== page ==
Why require a fitness-for-duty certification?

Hi Everyone,

I am currently wading through the implementation an FMLA plan/program for my employer since this year we have become subject to the Act. In finalizing our policy, we've been wrestling with whether or not we want to require a fitness for duty certificate when the employee returns to work. (If we do want to require one, under which circumstances?) I realize that if we have a policy regarding FFD certs, we have to have a "uniformly-applied policy or practice that requires all similarly-situated employees" to present the FFD certification before returning to work.

My question is, what is the potential harm to the employer if we do not require a fitness for duty certification?

Thanks as always for your feedback!


  • 3 Comments sorted by Votes Date Added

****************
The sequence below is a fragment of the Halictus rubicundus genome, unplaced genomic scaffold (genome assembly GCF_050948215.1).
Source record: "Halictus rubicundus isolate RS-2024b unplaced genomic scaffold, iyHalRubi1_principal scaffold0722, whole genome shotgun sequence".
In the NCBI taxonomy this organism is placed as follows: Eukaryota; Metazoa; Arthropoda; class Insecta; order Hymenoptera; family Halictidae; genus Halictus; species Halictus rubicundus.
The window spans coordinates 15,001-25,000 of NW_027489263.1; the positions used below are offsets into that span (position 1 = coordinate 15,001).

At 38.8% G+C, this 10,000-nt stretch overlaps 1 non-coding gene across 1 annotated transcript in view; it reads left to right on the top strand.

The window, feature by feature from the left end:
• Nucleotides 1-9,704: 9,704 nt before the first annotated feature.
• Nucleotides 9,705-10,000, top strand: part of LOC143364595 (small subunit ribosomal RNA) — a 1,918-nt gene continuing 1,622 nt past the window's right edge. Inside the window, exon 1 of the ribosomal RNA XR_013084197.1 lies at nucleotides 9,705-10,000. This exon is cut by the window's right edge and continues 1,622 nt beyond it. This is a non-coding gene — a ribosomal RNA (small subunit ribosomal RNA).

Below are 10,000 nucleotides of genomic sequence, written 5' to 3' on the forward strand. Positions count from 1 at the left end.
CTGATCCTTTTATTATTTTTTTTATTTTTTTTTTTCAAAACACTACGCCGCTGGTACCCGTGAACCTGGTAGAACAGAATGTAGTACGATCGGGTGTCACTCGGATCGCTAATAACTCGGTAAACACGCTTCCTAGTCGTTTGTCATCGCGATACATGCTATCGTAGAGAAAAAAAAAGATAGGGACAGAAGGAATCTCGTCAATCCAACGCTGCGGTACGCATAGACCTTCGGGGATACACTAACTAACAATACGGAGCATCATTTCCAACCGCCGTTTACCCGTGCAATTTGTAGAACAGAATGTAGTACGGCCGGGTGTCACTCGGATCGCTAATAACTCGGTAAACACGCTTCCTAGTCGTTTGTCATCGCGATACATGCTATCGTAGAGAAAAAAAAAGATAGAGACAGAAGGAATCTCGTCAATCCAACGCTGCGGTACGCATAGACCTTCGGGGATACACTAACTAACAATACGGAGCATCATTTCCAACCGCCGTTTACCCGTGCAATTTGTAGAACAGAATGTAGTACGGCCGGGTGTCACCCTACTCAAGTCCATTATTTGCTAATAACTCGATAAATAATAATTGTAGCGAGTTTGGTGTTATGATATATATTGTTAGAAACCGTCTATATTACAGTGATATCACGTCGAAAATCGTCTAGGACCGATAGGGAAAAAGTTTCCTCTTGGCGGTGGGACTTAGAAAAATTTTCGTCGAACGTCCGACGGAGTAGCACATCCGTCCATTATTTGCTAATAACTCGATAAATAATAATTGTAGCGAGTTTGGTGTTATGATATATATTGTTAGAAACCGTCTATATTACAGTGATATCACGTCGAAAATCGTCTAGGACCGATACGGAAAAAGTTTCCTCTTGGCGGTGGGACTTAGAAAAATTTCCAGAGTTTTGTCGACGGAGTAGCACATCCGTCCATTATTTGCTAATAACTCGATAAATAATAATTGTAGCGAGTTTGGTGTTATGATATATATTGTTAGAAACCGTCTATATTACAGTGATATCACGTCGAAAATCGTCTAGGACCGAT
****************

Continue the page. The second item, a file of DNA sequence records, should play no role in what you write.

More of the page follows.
• You will have employees who can't afford to be off work insisting on coming back even if they are not ready. Picture this: your employee isn't ready, comes back to work and either can't keep up, isn't thinking clearly so makes a gazillion mistakes, or faints and hurts themselves (or someone else). Your FFD will help protect you from a lawsuit.
  • In my opinion it becomes a safety issue. You cannot trust an employee to be completely honest with you regarding their medical condition and their ability to RTW after an illness/injury (especially if it unpaid leave) and if you do not require something from the health care provider verifying they are able to RTW, you are exposing both that EE and possibly other EEs to safety issues.

    We require FFDs whenever an EE is off work for three or more consecutive workdays due to illness or injury. Now with the new regs I attach a copy of their job description and require the HCP to complete the form using their job description - very helpful!!
  • Our policy is the same as Linda's. I hate that "aggravated by" phrase in worker's comp law.
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